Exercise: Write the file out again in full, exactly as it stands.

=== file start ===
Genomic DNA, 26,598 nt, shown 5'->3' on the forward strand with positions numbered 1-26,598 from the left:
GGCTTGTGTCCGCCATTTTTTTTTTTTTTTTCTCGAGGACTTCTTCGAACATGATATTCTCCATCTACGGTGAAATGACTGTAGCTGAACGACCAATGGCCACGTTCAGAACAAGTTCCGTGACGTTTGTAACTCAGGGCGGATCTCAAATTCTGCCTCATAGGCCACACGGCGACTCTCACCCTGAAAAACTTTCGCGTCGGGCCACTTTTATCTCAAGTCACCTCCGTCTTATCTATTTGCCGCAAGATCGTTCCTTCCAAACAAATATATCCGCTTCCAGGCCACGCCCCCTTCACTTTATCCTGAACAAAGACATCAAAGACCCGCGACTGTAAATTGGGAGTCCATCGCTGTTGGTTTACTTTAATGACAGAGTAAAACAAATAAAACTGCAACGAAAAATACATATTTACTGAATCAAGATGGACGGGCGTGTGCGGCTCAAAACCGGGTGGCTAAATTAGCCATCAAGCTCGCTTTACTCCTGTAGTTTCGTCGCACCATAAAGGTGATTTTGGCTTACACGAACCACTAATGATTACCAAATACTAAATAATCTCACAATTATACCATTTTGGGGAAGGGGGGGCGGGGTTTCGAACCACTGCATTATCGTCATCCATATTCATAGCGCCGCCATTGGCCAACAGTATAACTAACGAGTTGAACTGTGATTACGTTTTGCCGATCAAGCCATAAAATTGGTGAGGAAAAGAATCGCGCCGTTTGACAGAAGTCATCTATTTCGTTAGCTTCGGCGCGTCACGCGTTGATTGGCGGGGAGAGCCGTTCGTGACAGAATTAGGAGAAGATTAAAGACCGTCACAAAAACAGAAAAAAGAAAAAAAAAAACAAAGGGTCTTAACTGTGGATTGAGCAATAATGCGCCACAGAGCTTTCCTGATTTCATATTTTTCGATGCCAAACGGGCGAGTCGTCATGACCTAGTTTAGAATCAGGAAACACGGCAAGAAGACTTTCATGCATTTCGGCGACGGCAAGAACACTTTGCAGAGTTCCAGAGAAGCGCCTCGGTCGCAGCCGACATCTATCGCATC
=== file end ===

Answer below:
Genomic DNA, 26,598 nt, shown 5'->3' on the forward strand with positions numbered 1-26,598 from the left:
GGCTTGTGTCCGCCATTTTTTTTTTTTTTTTCTCGAGGACTTCTTCGAACATGATATTCTCCATCTACGGTGAAATGACTGTAGCTGAACGACCAATGGCCACGTTCAGAACAAGTTCCGTGACGTTTGTAACTCAGGGCGGATCTCAAATTCTGCCTCATAGGCCACACGGCGACTCTCACCCTGAAAAACTTTCGCGTCGGGCCACTTTTATCTCAAGTCACCTCCGTCTTATCTATTTGCCGCAAGATCGTTCCTTCCAAACAAATATATCCGCTTCCAGGCCACGCCCCCTTCACTTTATCCTGAACAAAGACATCAAAGACCCGCGACTGTAAATTGGGAGTCCATCGCTGTTGGTTTACTTTAATGACAGAGTAAAACAAATAAAACTGCAACGAAAAATACATATTTACTGAATCAAGATGGACGGGCGTGTGCGGCTCAAAACCGGGTGGCTAAATTAGCCATCAAGCTCGCTTTACTCCTGTAGTTTCGTCGCACCATAAAGGTGATTTTGGCTTACACGAACCACTAATGATTACCAAATACTAAATAATCTCACAATTATACCATTTTGGGGAAGGGGGGGCGGGGTTTCGAACCACTGCATTATCGTCATCCATATTCATAGCGCCGCCATTGGCCAACAGTATAACTAACGAGTTGAACTGTGATTACGTTTTGCCGATCAAGCCATAAAATTGGTGAGGAAAAGAATCGCGCCGTTTGACAGAAGTCATCTATTTCGTTAGCTTCGGCGCGTCACGCGTTGATTGGCGGGGAGAGCCGTTCGTGACAGAATTAGGAGAAGATTAAAGACCGTCACAAAAACAGAAAAAAGAAAAAAAAAAACAAAGGGTCTTAACTGTGGATTGAGCAATAATGCGCCACAGAGCTTTCCTGATTTCATATTTTTCGATGCCAAACGGGCGAGTCGTCATGACCTAGTTTAGAATCAGGAAACACGGCAAGAAGACTTTCATGCATTTCGGCGACGGCAAGAACACTTTGCAGAGTTCCAGAGAAGCGCCTCGGTCGCAGCCGACATCTATCGCATC